Recruitment Genius: Administrative Assistant / Order Fulfilment

£14000 per annum: Recruitment Genius: An exciting opportunity to join a thrivi...

SThree: Trainee Recruitment Consultant

£18000 - £23000 per annum + Uncapped OTE: SThree: Trainee Recruitment Consulta...

SThree: Trainee Recruitment Consultant

£18000 - £23000 per annum + Uncapped OTE: SThree: Trainee Recruitment Consulta...

Day In a Page

Refugee crisis: David Cameron lowered the flag for the dead king of Saudi Arabia - will he do the same honour for little Aylan Kurdi?

Cameron lowered the flag for the dead king of Saudi Arabia...

But will he do the same honour for little Aylan Kurdi, asks Robert Fisk
Our leaders lack courage in this refugee crisis. We are shamed by our European neighbours

Our leaders lack courage in this refugee crisis. We are shamed by our European neighbours

Humanity must be at the heart of politics, says Jeremy Corbyn
Joe Biden's 'tease tour': Could the US Vice-President be testing the water for a presidential run?

Joe Biden's 'tease tour'

Could the US Vice-President be testing the water for a presidential run?
Britain's 24-hour culture: With the 'leisured society' a distant dream we're working longer and less regular hours than ever

Britain's 24-hour culture

With the 'leisured society' a distant dream we're working longer and less regular hours than ever
Diplomacy board game: Treachery is the way to win - which makes it just like the real thing

The addictive nature of Diplomacy

Bullying, betrayal, aggression – it may be just a board game, but the family that plays Diplomacy may never look at each other in the same way again
Lady Chatterley's Lover: Racy underwear for fans of DH Lawrence's equally racy tome

Fashion: Ooh, Lady Chatterley!

Take inspiration from DH Lawrence's racy tome with equally racy underwear
8 best children's clocks

Tick-tock: 8 best children's clocks

Whether you’re teaching them to tell the time or putting the finishing touches to a nursery, there’s a ticker for that
Isis profits from destruction of antiquities by selling relics to dealers - and then blowing up the buildings they come from to conceal the evidence of looting

How Isis profits from destruction of antiquities

Robert Fisk on the terrorist group's manipulation of the market to increase the price of artefacts
Labour leadership: Andy Burnham urges Jeremy Corbyn voters to think again in last-minute plea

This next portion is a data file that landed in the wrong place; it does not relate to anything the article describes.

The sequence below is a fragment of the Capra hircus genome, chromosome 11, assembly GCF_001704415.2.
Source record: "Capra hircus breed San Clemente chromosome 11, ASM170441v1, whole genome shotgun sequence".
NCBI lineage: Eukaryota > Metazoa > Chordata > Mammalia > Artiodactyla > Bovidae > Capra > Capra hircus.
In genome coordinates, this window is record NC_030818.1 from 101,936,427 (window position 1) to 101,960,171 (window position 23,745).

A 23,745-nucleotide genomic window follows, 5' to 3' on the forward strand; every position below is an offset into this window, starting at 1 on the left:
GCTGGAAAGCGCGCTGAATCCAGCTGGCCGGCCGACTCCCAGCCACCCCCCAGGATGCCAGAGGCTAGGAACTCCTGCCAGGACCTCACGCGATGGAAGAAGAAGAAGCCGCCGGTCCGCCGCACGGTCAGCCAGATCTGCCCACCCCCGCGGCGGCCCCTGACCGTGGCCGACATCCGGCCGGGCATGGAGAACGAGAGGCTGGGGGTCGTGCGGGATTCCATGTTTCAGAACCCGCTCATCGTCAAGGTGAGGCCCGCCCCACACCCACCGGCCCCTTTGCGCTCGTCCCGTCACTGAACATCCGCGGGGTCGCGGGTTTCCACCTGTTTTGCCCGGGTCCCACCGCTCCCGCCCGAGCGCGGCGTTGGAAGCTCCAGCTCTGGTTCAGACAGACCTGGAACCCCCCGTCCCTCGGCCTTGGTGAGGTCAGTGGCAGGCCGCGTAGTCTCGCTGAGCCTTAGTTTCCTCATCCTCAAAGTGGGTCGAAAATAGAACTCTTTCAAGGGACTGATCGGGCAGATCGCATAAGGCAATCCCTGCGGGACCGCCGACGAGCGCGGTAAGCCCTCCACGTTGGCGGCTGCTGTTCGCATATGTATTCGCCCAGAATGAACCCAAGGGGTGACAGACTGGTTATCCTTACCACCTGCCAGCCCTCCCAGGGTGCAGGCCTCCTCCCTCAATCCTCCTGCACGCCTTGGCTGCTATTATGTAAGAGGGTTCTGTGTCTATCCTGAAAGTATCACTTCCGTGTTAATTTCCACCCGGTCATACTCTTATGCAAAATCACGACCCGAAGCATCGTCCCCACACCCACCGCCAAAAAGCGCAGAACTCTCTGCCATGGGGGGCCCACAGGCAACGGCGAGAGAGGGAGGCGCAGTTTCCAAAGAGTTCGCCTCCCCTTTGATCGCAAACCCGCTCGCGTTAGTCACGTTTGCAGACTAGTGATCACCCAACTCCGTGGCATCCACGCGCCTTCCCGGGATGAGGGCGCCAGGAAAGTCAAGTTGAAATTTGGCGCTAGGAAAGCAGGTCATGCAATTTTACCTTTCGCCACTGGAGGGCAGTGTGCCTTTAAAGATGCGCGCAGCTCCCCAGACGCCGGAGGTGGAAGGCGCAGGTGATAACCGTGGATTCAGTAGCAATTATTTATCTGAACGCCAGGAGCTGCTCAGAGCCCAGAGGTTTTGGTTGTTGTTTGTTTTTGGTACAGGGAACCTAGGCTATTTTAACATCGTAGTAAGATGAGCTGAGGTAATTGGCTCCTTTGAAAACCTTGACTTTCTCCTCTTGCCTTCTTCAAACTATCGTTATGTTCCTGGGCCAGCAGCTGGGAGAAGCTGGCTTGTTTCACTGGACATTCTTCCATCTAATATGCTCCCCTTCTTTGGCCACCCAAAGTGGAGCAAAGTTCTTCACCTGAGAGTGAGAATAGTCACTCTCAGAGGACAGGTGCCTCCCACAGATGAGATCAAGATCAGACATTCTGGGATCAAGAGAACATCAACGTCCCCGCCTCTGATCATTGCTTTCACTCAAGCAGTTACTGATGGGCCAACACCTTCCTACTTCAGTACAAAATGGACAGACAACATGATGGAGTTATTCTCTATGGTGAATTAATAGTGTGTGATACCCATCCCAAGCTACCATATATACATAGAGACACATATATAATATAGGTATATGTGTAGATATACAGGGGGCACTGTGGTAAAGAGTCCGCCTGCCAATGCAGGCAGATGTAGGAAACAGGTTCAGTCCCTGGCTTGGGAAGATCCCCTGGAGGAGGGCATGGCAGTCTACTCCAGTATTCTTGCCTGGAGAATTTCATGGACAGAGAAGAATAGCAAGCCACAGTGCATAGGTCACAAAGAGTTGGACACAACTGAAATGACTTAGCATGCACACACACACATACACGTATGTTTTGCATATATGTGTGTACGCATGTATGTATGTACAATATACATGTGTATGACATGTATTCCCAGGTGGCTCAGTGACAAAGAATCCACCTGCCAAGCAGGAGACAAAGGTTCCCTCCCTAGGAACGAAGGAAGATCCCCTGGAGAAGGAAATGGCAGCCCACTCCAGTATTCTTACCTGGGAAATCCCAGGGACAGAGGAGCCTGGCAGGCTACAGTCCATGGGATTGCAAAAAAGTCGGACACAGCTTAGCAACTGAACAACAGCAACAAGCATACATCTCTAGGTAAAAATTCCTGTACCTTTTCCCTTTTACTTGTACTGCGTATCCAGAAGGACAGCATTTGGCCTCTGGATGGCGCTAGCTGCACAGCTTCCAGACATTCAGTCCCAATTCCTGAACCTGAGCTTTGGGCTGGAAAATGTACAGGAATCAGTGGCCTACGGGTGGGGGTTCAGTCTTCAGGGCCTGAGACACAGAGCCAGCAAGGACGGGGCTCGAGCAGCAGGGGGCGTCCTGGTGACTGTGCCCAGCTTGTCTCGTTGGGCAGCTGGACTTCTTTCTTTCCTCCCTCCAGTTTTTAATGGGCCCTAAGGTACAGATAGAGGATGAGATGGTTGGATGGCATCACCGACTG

'If we lose touch we’ll end up with two decades of the Tories'

In an exclusive interview, Andy Burnham urges Jeremy Corbyn voters to think again in last-minute plea
Tunisia fears its Arab Spring could be reversed as the new regime becomes as intolerant of dissent as its predecessor

The Arab Spring reversed

Tunisian protesters fear that a new law will whitewash corrupt businessmen and officials, but they are finding that the new regime is becoming as intolerant of dissent as its predecessor
King Arthur: Legendary figure was real and lived most of his life in Strathclyde, academic claims

Academic claims King Arthur was real - and reveals where he lived

Dr Andrew Breeze says the legendary figure did exist – but was a general, not a king
Who is Oliver Bonas and how has he captured middle-class hearts?

Who is Oliver Bonas?

It's the first high-street store to pay its staff the living wage, and it saw out the recession in style
Earth has 'lost more than half its trees' since humans first started cutting them down

Axe-wielding Man fells half the world’s trees – leaving us just 422 each

However, the number of trees may be eight times higher than previously thought
60 years of Scalextric: Model cars are now stuffed with as much tech as real ones

60 years of Scalextric

Model cars are now stuffed with as much tech as real ones
Theme parks continue to draw in thrill-seekers despite the risks - so why are we so addicted?

Why are we addicted to theme parks?

Now that Banksy has unveiled his own dystopian version, Christopher Beanland considers the ups and downs of our endless quest for amusement